10. Northwestern: The Wildcats' defense got the brunt of the blame in Northwestern's losses, but special teams didn't hold up its end of the bargain, either. Northwestern made only six field goals all year and ranked near the bottom of the conference in most categories. The bright spot was a league-best punt return unit.

11. Indiana: Mitch Ewald went 13-of-16 on field goals, but the Hoosiers weren't very good in most other areas. They returned more kickoffs than anyone in the Big Ten -- a product of a crummy defense -- but didn't do enough with them in finishing 108th nationally in that stat.

12. Illinois: Ron Zook didn't help his case to be retained as head coach through the performance of his special teams, a part of the game that was supposed to be his field of expertise. Illinois was simply dreadful in creating advantageous field position, finishing last in the nation in kickoff returns and third-to-last in punt returns. The Illini also weren't very good at kickoff coverage, though at least Derek Dimke made 10 of 12 field goals. Even that was marred by his missed 42-yarder at the end of a 10-7 loss at Penn State.

B1G combine results: defensive backs

February, 29, 2012
Apologies for posting this a little late, but the 2012 NFL combine wrapped up Tuesday with workouts for the defensive backs. Let's take a look at how the Big Ten contingent performed.

  • Penn State's Chaz Powell tied for 12th in 40-yard dash (4.53 seconds); tied for 11th in bench press (17 repetitions of 225 pounds); tied for 10th in broad jump (10 feet, 1 inch); and ranked 12th in 3-cone drill (6.84 seconds).
  • Nebraska's Alfonzo Dennard ranked 15th in 40-yard dash (4.55 seconds); tied for fourth in vertical jump (37 inches); and tied for 10th in broad jump (10 feet, 1 inch).
  • Wisconsin's Antonio Fenelus tied for third in bench press (20 reps of 225 pounds); ranked 10th in 3-cone drill (6.8 seconds); and ranked 14th in 60-yard shuttle (11.79 seconds).
  • Penn State's D'Anton Lynn tied for 11th in bench press (17 reps of 225 pounds).
  • Michigan State's Trenton Robinson tied for second in 40-yard dash (4.52 seconds); tied for 14th in bench press (15 reps of 225 pounds); tied for seventh in vertical jump (35 inches); tied for fourth in broad jump (10 feet, 5 inches); and tied for fourth in 20-yard shuttle (4.15 seconds).

For more, be sure and check out our NFL combine blog.
When John Butler was finishing up his senior season at Catholic University in 1994, his head coach asked him what he planned to do with the rest of his life. Butler's answer: "I don't know."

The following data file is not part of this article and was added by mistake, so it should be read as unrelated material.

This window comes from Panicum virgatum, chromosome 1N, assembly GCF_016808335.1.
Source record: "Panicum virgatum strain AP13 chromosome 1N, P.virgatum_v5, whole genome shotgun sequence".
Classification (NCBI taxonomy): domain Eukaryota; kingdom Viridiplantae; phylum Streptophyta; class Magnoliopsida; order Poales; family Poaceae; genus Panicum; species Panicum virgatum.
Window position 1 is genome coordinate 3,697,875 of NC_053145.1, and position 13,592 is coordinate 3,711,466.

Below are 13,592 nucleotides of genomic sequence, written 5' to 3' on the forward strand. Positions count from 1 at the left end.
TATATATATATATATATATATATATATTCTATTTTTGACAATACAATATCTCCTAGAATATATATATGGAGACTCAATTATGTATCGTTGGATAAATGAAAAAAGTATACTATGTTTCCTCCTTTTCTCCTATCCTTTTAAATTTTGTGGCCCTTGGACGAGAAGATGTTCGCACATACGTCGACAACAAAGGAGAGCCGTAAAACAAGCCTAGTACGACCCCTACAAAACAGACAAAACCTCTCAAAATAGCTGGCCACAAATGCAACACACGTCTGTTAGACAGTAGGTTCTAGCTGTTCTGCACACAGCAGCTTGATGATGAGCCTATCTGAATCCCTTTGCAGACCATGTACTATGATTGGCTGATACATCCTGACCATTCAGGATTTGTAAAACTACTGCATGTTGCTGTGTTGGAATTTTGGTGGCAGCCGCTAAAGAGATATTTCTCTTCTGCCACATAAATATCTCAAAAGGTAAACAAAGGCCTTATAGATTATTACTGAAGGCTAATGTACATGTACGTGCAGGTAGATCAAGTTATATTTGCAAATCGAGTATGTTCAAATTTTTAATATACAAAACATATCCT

The coach suggested that Butler stay with the team as a graduate assistant, and that ignited a career that has taken Butler to several high-profile stops. Now if you asked Butler what he planned to do with his life, he'd say that he wants to coach at Penn State for as long as possible.

The 39-year-old left his job as an assistant at South Carolina to join Bill O'Brien's first Nittany Lions staff in January. A Philadelphia native, Butler always had one eye on State College.

"I've always been a fan of Penn State, and I've always been familiar with what goes on here," he said. "To me, Penn State is and always will be Penn State. If I looked at my career 18 years ago, and you told me I'd have a chance to coach [any school], I'd be lying if I didn't say Penn State was at the top of the list."

Butler has never worked with O'Brien but had talked to him on several occasions before taking the job. New Penn State strength coach Craig Fitzgerald went to high school with Butler and worked alongside him at Harvard and South Carolina. Fitzgerald was on the same Maryland staff as O'Brien in the early 2000s.

"Craig always spoke very highly of Bill O'Brien in every regard," Butler said. "He'd tell me, 'This is a guy we all will want to work for some day.'"

Butler also spent four years as the linebackers and special teams coach at Minnesota, where he worked for new Nittany Lions defensive coordinator Ted Roof. That gives him a comfort level with his defensive boss at Penn State and also an understanding of what it takes to win in the Big Ten.

"There have been a lot of coaching changes, but the core of the league stays the same," he said. "It's still the run-first, defensive mentality, the toughness and playing in all types of weather. Those are the things that are familiar for me."

Butler will oversee the defensive backs at Penn State, and that may be the most challenging position to coach on the 2012 team. All four of last year's starters in the secondary — D'Anton Lynn, Nick Sukay, Drew Astorino and Chaz Powell — were seniors. That means Butler will not only have to teach a new system but also break in players taking on bigger roles.

Butler said he's not going to "dummy down or baby down" his coaching methods for the young group, but he also plans to be smart in not asking them to do too much right away this spring. He said he wants to be aggressive in the passing game but not an all-out gambler.

"I think you have to be aggressive but a smart aggressive," he said. "I grew up in Philly, where everybody thinks of aggressive as Buddy Ryan — man-to-man coverage, blitzing every snap. We're not going to do that, but we are going to have a package where we challenge receivers and challenge quarterbacks to make a play under duress. We're not going to be a team that sits back and lets the offense do what it wants to do on their terms."